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A. L. FONTAINE, Publisher.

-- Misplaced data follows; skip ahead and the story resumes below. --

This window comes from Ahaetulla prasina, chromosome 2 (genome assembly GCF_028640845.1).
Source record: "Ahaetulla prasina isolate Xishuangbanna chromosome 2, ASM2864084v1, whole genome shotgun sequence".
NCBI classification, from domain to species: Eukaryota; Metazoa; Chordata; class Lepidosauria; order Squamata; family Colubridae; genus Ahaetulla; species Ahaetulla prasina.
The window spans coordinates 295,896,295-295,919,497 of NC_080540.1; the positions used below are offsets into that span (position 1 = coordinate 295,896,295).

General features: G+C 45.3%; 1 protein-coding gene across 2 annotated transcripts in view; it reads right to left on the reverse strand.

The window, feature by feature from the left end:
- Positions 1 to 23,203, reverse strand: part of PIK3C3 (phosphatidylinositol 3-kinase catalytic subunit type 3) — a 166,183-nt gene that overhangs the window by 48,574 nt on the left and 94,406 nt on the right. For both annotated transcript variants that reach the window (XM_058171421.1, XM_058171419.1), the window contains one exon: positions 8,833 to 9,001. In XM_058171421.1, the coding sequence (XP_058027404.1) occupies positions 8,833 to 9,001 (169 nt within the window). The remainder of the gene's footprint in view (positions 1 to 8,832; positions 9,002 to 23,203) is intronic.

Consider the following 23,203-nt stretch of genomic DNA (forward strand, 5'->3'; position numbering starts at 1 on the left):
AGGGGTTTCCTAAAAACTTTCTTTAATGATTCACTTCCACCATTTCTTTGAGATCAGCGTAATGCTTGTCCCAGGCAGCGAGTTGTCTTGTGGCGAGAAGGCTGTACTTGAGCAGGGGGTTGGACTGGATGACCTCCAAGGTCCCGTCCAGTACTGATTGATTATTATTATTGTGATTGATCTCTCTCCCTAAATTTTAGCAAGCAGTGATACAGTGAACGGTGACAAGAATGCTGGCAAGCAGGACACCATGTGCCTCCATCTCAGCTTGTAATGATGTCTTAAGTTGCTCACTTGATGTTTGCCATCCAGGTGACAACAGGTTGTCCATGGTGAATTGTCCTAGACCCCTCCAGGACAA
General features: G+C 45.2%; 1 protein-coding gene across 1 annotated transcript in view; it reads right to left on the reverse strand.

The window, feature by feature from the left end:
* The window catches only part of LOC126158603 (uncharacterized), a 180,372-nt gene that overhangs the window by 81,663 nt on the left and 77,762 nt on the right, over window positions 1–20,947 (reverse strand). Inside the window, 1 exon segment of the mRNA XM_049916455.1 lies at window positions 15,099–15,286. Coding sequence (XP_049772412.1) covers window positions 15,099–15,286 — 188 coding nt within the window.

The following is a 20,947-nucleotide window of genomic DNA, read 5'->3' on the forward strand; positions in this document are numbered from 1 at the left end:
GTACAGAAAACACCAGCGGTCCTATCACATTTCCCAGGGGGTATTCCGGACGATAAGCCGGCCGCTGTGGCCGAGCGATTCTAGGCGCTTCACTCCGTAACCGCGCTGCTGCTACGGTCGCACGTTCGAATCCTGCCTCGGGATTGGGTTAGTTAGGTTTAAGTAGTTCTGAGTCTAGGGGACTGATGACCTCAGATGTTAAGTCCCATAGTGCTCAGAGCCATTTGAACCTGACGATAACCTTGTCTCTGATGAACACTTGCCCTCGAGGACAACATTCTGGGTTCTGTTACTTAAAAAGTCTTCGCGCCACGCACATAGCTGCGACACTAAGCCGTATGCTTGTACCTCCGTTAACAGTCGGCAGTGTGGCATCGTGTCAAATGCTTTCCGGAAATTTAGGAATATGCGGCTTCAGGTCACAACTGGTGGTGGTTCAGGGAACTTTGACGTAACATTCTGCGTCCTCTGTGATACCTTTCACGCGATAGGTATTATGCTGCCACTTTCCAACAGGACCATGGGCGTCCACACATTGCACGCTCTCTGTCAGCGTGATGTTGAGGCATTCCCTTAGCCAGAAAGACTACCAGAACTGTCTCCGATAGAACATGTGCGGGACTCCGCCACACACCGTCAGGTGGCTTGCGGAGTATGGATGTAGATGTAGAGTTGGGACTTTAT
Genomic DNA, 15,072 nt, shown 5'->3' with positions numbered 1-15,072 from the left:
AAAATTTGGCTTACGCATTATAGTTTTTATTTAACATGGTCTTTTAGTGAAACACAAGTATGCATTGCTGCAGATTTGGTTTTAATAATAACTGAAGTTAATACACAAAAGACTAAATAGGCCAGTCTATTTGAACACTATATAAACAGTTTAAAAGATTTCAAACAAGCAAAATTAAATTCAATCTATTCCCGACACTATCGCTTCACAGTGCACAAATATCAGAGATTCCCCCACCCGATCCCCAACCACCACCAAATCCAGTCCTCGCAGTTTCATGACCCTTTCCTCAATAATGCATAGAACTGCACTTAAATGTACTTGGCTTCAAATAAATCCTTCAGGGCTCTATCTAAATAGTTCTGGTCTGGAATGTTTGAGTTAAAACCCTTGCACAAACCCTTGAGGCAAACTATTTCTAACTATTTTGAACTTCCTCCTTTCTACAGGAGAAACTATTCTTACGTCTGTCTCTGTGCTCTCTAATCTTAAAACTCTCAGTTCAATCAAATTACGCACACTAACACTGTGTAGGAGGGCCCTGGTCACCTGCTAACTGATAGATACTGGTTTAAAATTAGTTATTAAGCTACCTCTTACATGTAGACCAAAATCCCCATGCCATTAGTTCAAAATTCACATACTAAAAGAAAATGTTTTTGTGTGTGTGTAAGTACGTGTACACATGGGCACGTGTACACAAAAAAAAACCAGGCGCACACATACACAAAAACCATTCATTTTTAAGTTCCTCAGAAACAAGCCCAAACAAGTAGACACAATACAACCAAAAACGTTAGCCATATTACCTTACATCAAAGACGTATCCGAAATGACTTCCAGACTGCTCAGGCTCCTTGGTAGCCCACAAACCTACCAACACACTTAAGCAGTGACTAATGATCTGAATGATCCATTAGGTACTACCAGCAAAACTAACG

PORT EDWARDS AUDITORIUM Wood county is to have a rare musi cal treut in the magnificent revival of the Dizct opera “Carmen” which Ralph Dunbar will bring to the Port Edwards Auditorium. Lorna Doone Jackson, who made such a decided hit la?t season as “Alan-a-Dale” in “Rob in Hoed” will sing the role of “Car men.” Mrs. Dunbar has surrounded his pretty and talented star with a company of principals and chorus numbering sixty. The production is so large that only cities with ample theatre stages are being visited. “Carmen” is an opera in four acts. Halvey and Meilhac are responsible for the libretto which they adopted from Prosper Marimee’s romance. Bizet’s score is famous. The opera was first produced at the Opera Comj gue, Paris, March 3rd, 1875, with Mine. Galli-Marie in the title role and Mile Chapuy as “Michaela.” With the scenes laid in Seville, “Carmen” is Spanish to the core and is the largest and best considered of all of Bizet’s works. The overture is short but very brilliant. Prominent in the first act is “Carmen’s” song, the “Habanera.” a quaint melody in which the air is taken from an old Spanish song by Iradier, called “El Aveglito.” Lorna Doone Jackson is at her best in this act in the rendition of the dance, a saguidille, which is also sung by “Carmen” while bewitching “Don Jose.” • The “Toreador” number in the sec ond act is a masterpiece in which “Escamillo” describes the bull-fight in fiery flights of song and recitation. In the third act are two very striking numbers, the terzetto of the card players in the smuggler’s haunt and “Michaela’s” aria, which is a most effective and beautiful number. The last act is a hurly-burly of the bull-fight, the “Toreador’s” stirring march, the stormy duet between “Car men” and “Don Jose,” and the ti’agic ddnoument in which the “Carmen” opera the dance tempo is freely used and beautifully worked up with Bizet’s scholarly and ingenious in strumentation. Christian Science Church Sunday Service—lo:4s A. M. Wednesday evening, Testimonial meeting 7:45 o’clock. Lesson Subject—Christian Science. THE PROGRESS OF CHILI) HYGIENE WORK. How far the States have officially recognized the importance of child welfare work is brought out in the Annual Report of the Children’s Bur eau of the U. S. Department of Labor. At the pvesent time 35 States have created Child Hygiene or Child Wel fare Divisions. Before organized ef fort for such divisions was carried on as a part of the Children's Year Cam paign only 8 States had such divisions. The State of New Jersey has ap propriated $150,000 a year for 1 its Child Hygiene Division. This is the largest budget so far adopted by any State, but some bureaus with only meagre appropriations, through the cooperation of medical, public health, and social welfare organizations, have been able to carry out far-reach ing plans of health work. The Federal Children’s Bureau acts in an advisory capacity to these State organizations, and has rendered di- .w I ' i| ___ I ■S^P' r 1 - 3 | ' ; ■■;+ 0 jf'~?~- .. i ~'~ x , <:^^\-.-r-. > > >w> s* • j^CT^grtS^agy -^y- ISaal * : - MRS. HARDING ENJOYS HER FIRST AIRPLANE FLIGHT Mrs. Warren G. Harding, wife of President-elect (right) and Mrs. R. B. Creager, who acted as hostess to the Hardings during their visit at Point Pleasant, don flying togs for an air trip at the Cosa Sola Air Station, Canal Zone. It was Mrs. Harding’s first ah flight, and she pronounces it “perfectly wonderful”. WOOD COUNTY REPORTER. •*ect assistance in the development and administration of their work. Raving contract with all the State divisions, it has been in a position to pas? along all the new and effective methods adopted by any of the bur eaus. To assist private organizations en gaged in child welfare work, the Chil dren’s Bureau has begun a series of practical bulletins oh office adminis tration, records, publicity, andother problems of private organizations. A large part of the field of child hygiene is covered by these private organiza tions and increased efficiently will moan greater service to the children of the country, as well as a saving of effort and money on the part of the public which supports this field of work. MILWAUKEE AND HORICON RAILROAD John Farrish was in our office re cently and exhibited James McGrath note given to the Milwaukee and Horicon Railway Company in the sum of SI,OOO issued on August 23, 1856. This note was given to help this con templated railway to build a railway from Milwaukee, Horicon, Madison, Portage and thence north to Grand Rapids, which never materalized. He also exhibited a United States of America SI,OOO Bond of the State of Kentucky on the Fremont Raih’oad and Coal Company issued in 1858. It had all the interest coupons attached. lie also exhibited a copy of a SI,OOO Wood County Bond like those issued in 1872 to the Wisconsin Valley Rail road Company when that railroad was built through this county. They all j showed age. NEW ARMORY DECORATED Captain W. E. Hcrschleb showed the writer through the S. A. Spafford brick block which has been rented by the National Guard as headquarters. The entire building* has been partially decorated and cleaned for the Guard’s use. The headquarters need much decorating to make them first-class. They need furniture, fixtures and in time these will all be pi'ovided. A groat deal of work can be done by the Guards themselves, which will add to their comfort and looks. Many of the business men will be glad to contri bute when they see and learn what they are trying to do for themselves and the community. They should be encouraged in fitting up of this block in fine shape for their meetings, club purposes, shooting range, shower baths and drills and amusements. Go see the place and help the boys fix it up fine. It can be done and will be done. All boost. WOMEN’S ASSOCIATION ELECTS NEW OFFICERS. The Women’s Association of the Congregational church held their regu lar annual meeting Wednesday after noon at the home of Mrs. George R. Gardner, Third Street South. Re poi’ts for the past year’s work were read and the following officers were Entered June 2, ISOS at Wisconsin Rapids. Wisconsin, as second-class matter, under Art of Congress of Mar. 3, 1870. |£| (Ho fou anil fmtra - OUR CHRISTMAS WISH St* V T REQUIRES not the occasion of g Christmas with its joys , cheer and preva -JL lent good will, to arouse in us a sense of the appreciation due patrons of this paper . In our hearts and minds are gratitude and IppS| good thoughts for you during every day of the Mpj year; but Christmas hallows our sentiments and makes their expression fitting and timely. Wmk ga® Such as we have accomplished and such cf \m good as may be traceable to our efforts would not have been possible without your sustaining >■ OvM power and co-operation. If in any sense we have upheld a beacon, you have supplied oil for the lamp. If ours has been a chariot, yours has been the motive element which has kept it on its way , All characters appealing to or endeavoring to entertain the public*, must be given a certain w €s^ meed of applause or they cannot exist, ff tth dfk f those engaged in publishing a newspaper, the applause comes in the interest which readers manifest in its columns and in an occasional SSgL word of approval. The practical help of sub ([ scribers and ad ertisers has enabled us to SwL maintain a publication standard; their encour - TfeSS agement has furnished the degree of pleasure necessary as an incentive to our daily tasks . May the spirit of Christmas work for you the full degree of its bountifulness. May you ' be enabled to get the same amount of pleasure ) and benefit from these columns that we have (w derived from making them. The Publishers elected for the coming year: President—Mrs. O. N. Mortenson. First Vice Pres.—Mrs. Clarence Searls. Second vice Pres.—Mrs. Geo. F. La Bour. Secretary—Mrs. J. P. Gruwell. Treasurer—Mrs. Charles Kellogg. Chairman Missionary Committee— Mrs. Winden. Vice Chairman Missionary Commit tee—Mrs. John Farrish. Chairman Entertainment Commit tee—Mrs. George C. Hill. Vice Chairman Entertainment Com mitee —Mrs. W. A. Baldouf. Housekeeper—Mrs. Celia Garrison. Vice Housekeeper—Mrs. B. G. Eg r gert. Chairman Flower Com. —Mrs. G. W. Mead. Vice Chairman Flower Com. —Mrs. W. T. Jones. Chairman Calling Com.—Mrs. Guy 0. Babcock. Vice Chairman Calling Com.—Mrs. 1. E. Wilcox. G. A. R. REELECTS ALL OLD OFFICERS. Members of the Wood County Post of the G. A. R. "of Wisconsin Rapids met at the G. A. R. Hall Saturday af ternoon and reelected all of the officers holding places to be re-elected to their places are: M. H. Lynn, com mander; Eli Taylor, Senior V. Com mander; James Gibson, Junior V. Commander; W. H. Getts, Adjutant; W. A. Owen, Chaplain; David Moyer, Quartermaster; L. J. Thompson, Offi cer of the Day and Sam Parker, Of ficer of the Guard. The local post will meet again on January eighth next to appoint other officers and to transact regular busi ness of the post. Write Wisconsin Rapids, Wisconsin. WISCONSIN RAPIDS. WOOD COUNTY. WISCONSIN, THURSDAY DECEMBER 23, 1920. 10 THE PUBLIC I am announcing at this time that I have again taken up the practice of medicine in this city. I am devoting my attention to the medical and sur gical treatment of diseases of the Eye, Ear, Nose and Throat and the fitting of glasses. I have done this work exclusively during the greater portion of my service of over four years in the army. Through the courtesy of Dr. Frank Pomainville I am enabled to share his offices with him over the First Na tional Bank until such time as I am able to get suitable offices by myself. WILL G. MERRILL, M. D. Wisconsin Rapids, Dec. 23, 1920. WE HAVUNI) WE NEED The year 1921 is before us. What we of this town and com munity accomplish in the next twelve months will depend mainly upon us —upon the manner in which we grasp the opportunities that are open to us. There is no occasion for becoming alarmed over the present decline in commercial activity. The country is undergoing a period of readjustment, which is quite necessary and for the best, but the old ship is not going to hit the rocks, or even cruise in dan gerous waters. Europe charges us with being a na tion of commercialists, and perhaps .t is true —and to our credit. Com mercial ists are rather keen on annex ing the coin of the republic, and of other countries, and are not given to asking other people to support them in idleness. Throughout the coming year we should utilize our commercial instinct to the fullest extent. Our fertile soil is full of wealth and all that is required is to reach down and dig it out. Our factories, and our mills, and all of our \aried Yankee enterprises are capable of vast production of articles that are in demand the world over. We have more money than ever be fore in our history, and are able to finance any undertaking. We have will power and the initia tive to accomplish that which we un dertake. V\ r e have health, and energy, and perseverance, and the knowledge nec essary to the achievement of success in our undertakings. And we have opportunity. Bui there are a few things we need, and without which our successes will not be the marvels expected from American people. We need greater business and com mercial honesty. We need enhanced confidence one in another. We need to do a full day’s work in exchange for a day’s pay. We need a more direct market from producer to consumer. We need a rigid curb on profiteer ing, and a complete elimination of all speculating in the necessities of life. We need to forgo the insane desire to get rich in a day, and learn to be come satisfied with a fair and reason able accumulation of this world’s goods. We need to follow more closely the teachings of the Golden Rule. In the year that is before us we of this community should use every ef- fort to achieve even greater success es than have come to us in the v mrs that have flown, but those successes should be such as will redound to -.he credit of mankind and to the allevia tion of the ill of humanity. SUFFERED TWENTY EIGHT YEARS. Nora Erney, 1351 Popular St., Terre Haute, Ind.: “For 28 years 1 had rheumatism in my back. I tried everything. Foley Kidney Pills helped me right away.” Cold weather makes aching joints, sere muscles and ir regular bladder action more unbear able. Foley Kidney Pills help kid neys eliminate pain-causing poisons. Sold everywhere. Geo. P. Hambrecht, chairman of the Industrial Commission, of Madison, was in this city this week. He came Saturday night and spoke Sunday be fore a large audience at the Auditor ium in Port Edwards upon matters connected with “No Accident Week” program. He met with many of his old time friends and returned to Mil waukee Monday night. George was looking well and felt well. He re ported Mrs. Hambrecht well and hap py. SSrries The marriage ceremony is a great event in a young ladies life. They always look back to it as the great change in their Earthly existance. They therefore like to make it some thing extra and out of the ordinary. The young men are not so likely to remember it with such great interest as the young ladies do. But to both of the contracting parties should be the greatest event in ones life. This week we have the pleasure of cronicl ing the marriage of Miss Ethel Mar jorie Barnes, daughter of Mr. and Mrs. William H. Barnes, of this city and William John Haselton, son of Mr. and Mrs. Charles D. Haselton of Little Falls, N. Y., were united in marriage Tuesday morning at ten o’clock at the home of the bride’s parents, by Rev. Noel J. Breed, pas tor of the First Congregational church. The couple were unattended Mrs. H. C. Geoghan and W. H. Barnes were the witnesses. The bride wore a tailored suit of navy blue tricotine and a corsage bouquet of pink roses and white sweet peas. Following the ceremony a wed ding breakfast was served to immedi ate relatives “and a few invited guests. The table was artistically decorated with pink roses, pink and white car nations and smilax. The bride was born and brought up in this city where she is very popular with her many friends and acquaint ances. She was graduated from the Lincoln High school and later attend ed Lawrence College at Appleton, for one year. The groom has resided in this city for the past two years and during that time has made numerous friends and acquaintances by all whom he is favorably known. He is in the employ of the Wisconsin High way Commission as Civil Engineer which position he has held since his residence here. Mr. and Mrs. Haselton left at noon for a wedding trip to Little Falls, N. Y. and other eastern cities and on their return will reside at the home of the bride’s parents. The Wood County Reporter extends its congratulations for a long, happy journey through life. . ittaa a-:;-rr.r?.:,uih-ht- . JANITOR INHERITS §250,000 AND WILL CONTINUE ON JOB Suppose you were a janitor and suppose you suddenly inherited $250,000. Would you keep your job William R. Hanson of Malden, Mass., who re ceives a quarter of a million, left him by his great-uncle, James Moore of Chicago, wil 1 keep his job as janitor in Malden drug store. “I believe in keep ing busy”, said Hanson, VOLI ME 62. No. 51 PASSENGER TRAIN RUNS DOWN TAX! A taxicab, driv an by George Meadows, and occupied by Mrs. Charles Gicce, as a passenger, was struck by a west bound Northwest ern passenger train about two o’clock Saturday afternoon. The accident oc , curred at the South Third Street crossing a short distance south of the hospital. Mrs. Giese suffered slight injuries to. her hand and arm, while Mr. Meadows is suffering from several cuts and gashes about the head inflicted by flying glais. Mrs. Giese was returning to her home following a call to a doctor where she has been having her eyes treated. She states that the driver mokgd up and down the track and but she did also, the track evidently being clear. She states that they did not realize that the ti’ain was a few inches of the track, when they both saw it right upon them. Mrs. Giese says that the train did not whistle until it was within a few feet of them. The pilot of the engine struck the left front fender of the taxi and near ly threw the car over the embank ment. It swept to one side and by a narrow escape the machine was not tipped over. Flying glass cut Mead ows, the driver, up pretty badly about the head and face. Mrs. Giese escap ing with a bad shakeup. Site was taken to the hospital and later to her home. INSTALL T ~ CHAPTER OFFICERS The Grand Rapids Chapter No. 89, Royal Arch Masons, installed their new officers at an open installation Monday evening at the Masonic Temple. The installation followed a six-thirty banquet, at which they had invited the members of the Chapter and their wives and guests. About eighty-five were present. Fol lowing the banquet the members of the ledge opened their evening ses sion at which Dr. W. G. Merrill spoke briefly, teling some of his ex periences while in the military ser vice, both in this country and abroad. The meeting was then thrown open and the following officers were install ed : * E. H. P.—E. J. Clark. King—C. D. Searls. Scribe —W. A. Baldauf. Sec.—E. F. Kellogg. Treas.—-Edw. Hougen C. H.—A. C. Madsen P. S.—Jess Kenyon. R. A. 7.—D, G. Smart. 3rd. V. —M. G. Smart. 2nd. V.—E. A. Anderson. Ist. V.—M. Friedstein. Sentinal—F. E. Kellner. Following the installation the eve ning was spent playing cards and dancing, the members and a number of invited guests spending a very en joyable evening. Mr. and Mrs. Dean C. Babcock of Clintonville, are here to spend Xmas with relatives.